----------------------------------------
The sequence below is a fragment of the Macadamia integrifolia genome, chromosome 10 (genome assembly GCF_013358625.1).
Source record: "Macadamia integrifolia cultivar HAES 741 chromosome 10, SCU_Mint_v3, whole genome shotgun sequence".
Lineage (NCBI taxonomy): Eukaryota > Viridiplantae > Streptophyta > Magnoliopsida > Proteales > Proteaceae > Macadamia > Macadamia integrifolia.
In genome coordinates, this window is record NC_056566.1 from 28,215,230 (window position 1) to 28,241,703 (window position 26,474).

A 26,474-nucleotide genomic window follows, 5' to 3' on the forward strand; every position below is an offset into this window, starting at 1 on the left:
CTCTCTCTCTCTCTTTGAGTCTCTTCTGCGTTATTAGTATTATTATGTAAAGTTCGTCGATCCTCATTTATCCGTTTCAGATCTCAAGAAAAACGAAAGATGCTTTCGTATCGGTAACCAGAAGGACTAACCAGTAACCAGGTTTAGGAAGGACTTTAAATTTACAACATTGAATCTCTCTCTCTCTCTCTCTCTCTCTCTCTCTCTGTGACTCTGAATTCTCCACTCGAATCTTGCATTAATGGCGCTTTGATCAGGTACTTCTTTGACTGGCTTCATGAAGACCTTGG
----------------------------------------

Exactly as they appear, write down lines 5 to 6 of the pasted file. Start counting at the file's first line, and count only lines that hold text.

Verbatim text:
A 26,474-nucleotide genomic window follows, 5' to 3' on the forward strand; every position below is an offset into this window, starting at 1 on the left:
CTCTCTCTCTCTCTTTGAGTCTCTTCTGCGTTATTAGTATTATTATGTAAAGTTCGTCGATCCTCATTTATCCGTTTCAGATCTCAAGAAAAACGAAAGATGCTTTCGTATCGGTAACCAGAAGGACTAACCAGTAACCAGGTTTAGGAAGGACTTTAAATTTACAACATTGAATCTCTCTCTCTCTCTCTCTCTCTCTCTCTCTCTGTGACTCTGAATTCTCCACTCGAATCTTGCATTAATGGCGCTTTGATCAGGTACTTCTTTGACTGGCTTCATGAAGACCTTGG